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God Body Disconnect - Dredge Portals (2016) - Review

Band: God Body Disconnect
Album title: Dredge Portals
Release date: 12 January 2016
Label: Cryo Chamber

01. Rise Of The Dormant Host
02. The Reflection Tower
03. Descend With Demons
04. Heart Of The Mirror's Abyss
05. Lost In The Astral World
06. Perpetually Devoured
07. Dreaming Of Glaciers

God Body Disconnect's Dredge Portals is the latest release on Cryo Chamber and the first of the new year. Bruce Moallem makes his debut with a highly versatile release, probably the most unexpected so far from Cryo Chamber. Dredge Portals encompasses many different musical styles. While clearly rooted in dark ambient the use of guitars, a variety of different drones, and a vocalized narrative, push the boundaries of dark ambient to its very limits touching on a post-rock feel reminiscent of artists like This Will Destroy You. While we have heard vocals in previous releases from Cryo Chamber, this is the first time that an artist vocalizes a real recurring narrative throughout the album. Moallem's accent and narrative style immediately bring to mind Ray Liotta's narration in Goodfellas, a connection I am quite surprised and more than happy to make. But don't let that connection fool you, this is not a story of crime and drug-dealing, it is a deeply personal venture into the depths of the mind, effortlessly dragging the listener along for the ride.

Dredge Portals starts with "Rise Of The Dormant Host" a highly cinematic track, full of deeply immersive field recordings, taken in urban areas, some sounding quite industrial, while others include chattering crowds of people and the distinct sounds of a hospital. Dredge Portals' narrative begins here, where Moallem explains that the protagonist of his story has been shot, but doesn't die. He lies dormant for seven years unable to move or speak, but able to hear and see all of his surroundings. As he wishes for all the suffering to end we take the plunge into his mind. What follows is the emotional ups and downs of life in his bodily prison. "The Reflection Tower", again relying heavily upon field recordings, paints a dark and lonely picture, a phone ringing in the background anchors us in reality while the gently rolling drones slowly melt into a gorgeous and serene post-rock guitar arrangement. "Descend With Demons" is surely the darkest track on the album. Dripping with field recordings that paint a vivid image we feel the terror of a man locked inside his own body, as he struggles to no avail to find his way out of this slumber and back into the world he once knew. "Heart Of The Mirror's Abyss" continues the darkness of the previous track but becomes even more frantic and anxious as the protagonist screams out for help, but is clearly the only one who can hear his pleas. The feeling of claustrophobia is strong here, yet Moallem is able to convey the message without sending the listener into a nervous and frantic state themselves, keeping to the narrative without becoming obnoxious in its delivery. "Lost In The Astral World" picks back up on the narration. Moallem ponders on the existential questions we all face in the modern world, wondering exactly what matters to us and what will continue to matter after everything is turned upon its head. Following the narration is a spacey and hopeful progression of drones and field recordings, lending to the infinite possibilities of life touched upon in the narration. "Perpetually Devoured" dives back into the earlier claustrophobia with a sort of stormy white noise that develops into a deep rolling drone. The claustrophobia is eventually anchored by the unintelligible sounds of someone speaking nearby, possibly to him or maybe just in passing, leaving us with a sense of loneliness and true isolation. "Dreaming Of Glaciers" ends the album on a beautiful note, with a droning soundscape that conjures the images of a frozen expanse, an allegory to the seemingly eternal yet inhospitable life the protagonist now knows. Melting into a rainy atmosphere with a melancholic piano passage and a gentle almost hidden choir, we are left to peacefully ponder the narrative of Dredge Portals. Moallem leaves us with a final message to look at ourselves in the mirror and question our own lives and make the changes we wish to see.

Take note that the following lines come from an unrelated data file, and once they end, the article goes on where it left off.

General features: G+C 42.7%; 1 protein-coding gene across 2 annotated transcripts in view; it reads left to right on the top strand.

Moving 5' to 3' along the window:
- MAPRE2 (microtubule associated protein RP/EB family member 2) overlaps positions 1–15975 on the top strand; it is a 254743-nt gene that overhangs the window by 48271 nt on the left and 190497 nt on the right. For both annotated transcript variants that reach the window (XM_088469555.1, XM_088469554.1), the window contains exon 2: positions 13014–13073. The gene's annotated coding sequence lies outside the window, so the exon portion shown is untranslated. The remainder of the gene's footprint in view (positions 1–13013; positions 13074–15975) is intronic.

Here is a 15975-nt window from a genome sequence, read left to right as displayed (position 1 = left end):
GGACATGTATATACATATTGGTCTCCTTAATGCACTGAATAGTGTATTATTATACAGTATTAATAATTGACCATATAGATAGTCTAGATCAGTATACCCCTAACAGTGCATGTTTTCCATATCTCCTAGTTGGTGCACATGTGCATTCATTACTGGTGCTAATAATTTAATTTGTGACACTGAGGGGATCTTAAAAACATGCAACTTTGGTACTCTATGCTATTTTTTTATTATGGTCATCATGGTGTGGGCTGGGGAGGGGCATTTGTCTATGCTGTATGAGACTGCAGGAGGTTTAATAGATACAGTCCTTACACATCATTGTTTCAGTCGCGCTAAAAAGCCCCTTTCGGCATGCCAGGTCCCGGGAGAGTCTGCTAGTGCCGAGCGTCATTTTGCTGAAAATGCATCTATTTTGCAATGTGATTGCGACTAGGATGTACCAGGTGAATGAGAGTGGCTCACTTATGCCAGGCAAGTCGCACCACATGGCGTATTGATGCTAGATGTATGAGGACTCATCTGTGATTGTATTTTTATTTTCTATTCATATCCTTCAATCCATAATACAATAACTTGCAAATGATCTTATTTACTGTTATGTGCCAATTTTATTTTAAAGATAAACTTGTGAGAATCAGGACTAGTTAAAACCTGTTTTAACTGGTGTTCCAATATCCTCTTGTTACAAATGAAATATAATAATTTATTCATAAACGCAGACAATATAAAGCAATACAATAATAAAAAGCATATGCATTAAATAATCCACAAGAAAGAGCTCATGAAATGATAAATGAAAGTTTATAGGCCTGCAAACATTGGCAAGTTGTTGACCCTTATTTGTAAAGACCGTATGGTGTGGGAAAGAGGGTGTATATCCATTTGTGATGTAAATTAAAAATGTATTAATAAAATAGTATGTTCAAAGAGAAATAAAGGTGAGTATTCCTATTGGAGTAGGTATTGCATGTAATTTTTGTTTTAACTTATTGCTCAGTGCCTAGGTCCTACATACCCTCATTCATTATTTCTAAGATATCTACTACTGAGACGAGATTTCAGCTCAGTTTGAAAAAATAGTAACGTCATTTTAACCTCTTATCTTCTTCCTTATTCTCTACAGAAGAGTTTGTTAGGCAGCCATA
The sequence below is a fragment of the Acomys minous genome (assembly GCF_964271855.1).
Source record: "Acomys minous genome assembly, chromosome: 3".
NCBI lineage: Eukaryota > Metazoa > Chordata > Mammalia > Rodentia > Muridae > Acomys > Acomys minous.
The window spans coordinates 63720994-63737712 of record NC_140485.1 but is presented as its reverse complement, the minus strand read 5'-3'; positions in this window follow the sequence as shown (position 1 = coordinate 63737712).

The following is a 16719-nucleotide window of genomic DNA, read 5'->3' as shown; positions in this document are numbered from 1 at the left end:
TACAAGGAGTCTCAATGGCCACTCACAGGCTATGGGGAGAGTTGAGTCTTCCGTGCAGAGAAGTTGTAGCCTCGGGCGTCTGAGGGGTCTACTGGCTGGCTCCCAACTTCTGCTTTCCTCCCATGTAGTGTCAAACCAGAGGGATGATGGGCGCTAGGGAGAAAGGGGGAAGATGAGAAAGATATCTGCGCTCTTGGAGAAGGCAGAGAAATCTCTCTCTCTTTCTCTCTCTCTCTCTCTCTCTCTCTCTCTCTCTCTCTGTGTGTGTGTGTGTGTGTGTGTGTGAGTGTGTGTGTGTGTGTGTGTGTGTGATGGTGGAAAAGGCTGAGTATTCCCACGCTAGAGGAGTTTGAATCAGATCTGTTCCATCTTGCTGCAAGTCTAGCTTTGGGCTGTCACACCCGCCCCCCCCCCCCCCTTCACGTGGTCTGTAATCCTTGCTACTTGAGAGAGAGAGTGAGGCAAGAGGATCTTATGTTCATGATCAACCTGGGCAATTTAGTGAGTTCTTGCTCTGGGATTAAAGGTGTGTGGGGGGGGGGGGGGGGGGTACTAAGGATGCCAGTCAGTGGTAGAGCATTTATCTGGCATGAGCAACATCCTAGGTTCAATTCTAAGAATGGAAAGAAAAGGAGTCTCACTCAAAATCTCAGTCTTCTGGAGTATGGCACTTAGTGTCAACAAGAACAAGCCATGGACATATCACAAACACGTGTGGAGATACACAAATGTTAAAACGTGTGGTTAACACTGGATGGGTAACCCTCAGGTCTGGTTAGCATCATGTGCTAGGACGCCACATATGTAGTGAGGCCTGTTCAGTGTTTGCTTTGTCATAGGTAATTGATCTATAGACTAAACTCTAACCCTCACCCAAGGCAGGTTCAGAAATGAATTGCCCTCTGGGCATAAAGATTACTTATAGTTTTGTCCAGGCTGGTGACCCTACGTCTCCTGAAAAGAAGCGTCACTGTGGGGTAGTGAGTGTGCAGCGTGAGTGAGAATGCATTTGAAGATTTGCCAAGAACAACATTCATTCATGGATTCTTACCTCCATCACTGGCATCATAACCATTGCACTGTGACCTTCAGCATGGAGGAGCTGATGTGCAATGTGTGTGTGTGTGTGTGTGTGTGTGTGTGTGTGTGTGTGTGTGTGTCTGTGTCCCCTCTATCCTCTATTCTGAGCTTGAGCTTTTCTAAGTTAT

Dredge Portals is far from what one would expect from Cryo Chamber and a nod to their slow expansion toward including more experimental projects into the mix. While it is not your usual fare for this label, it is indeed just as high a calibre release as would be expected from Simon Heath and company. Dredge Portals is one of the most cinematic releases yet from Cryo Chamber, and the most successful use of narration I have heard so far in a dark ambient release from any label. The narrations are quite unexpected upon first listen yet they are used sparingly and really add to the cinematic edge of the album without becoming corny or feeling overdone. God Body Disconnect leaves us with a very strong debut. I can only hope that future releases will prove to be just as innovative and outside the norm. Dredge Portals is sure to be an entertaining listen for many people, I would say that its appeal can go well outside the boundaries of the usual dark ambient album and may just be able to bring a whole new group of fans of post-rock with a darker edge into the mix.

Review written by: Michael
Rating: 9/10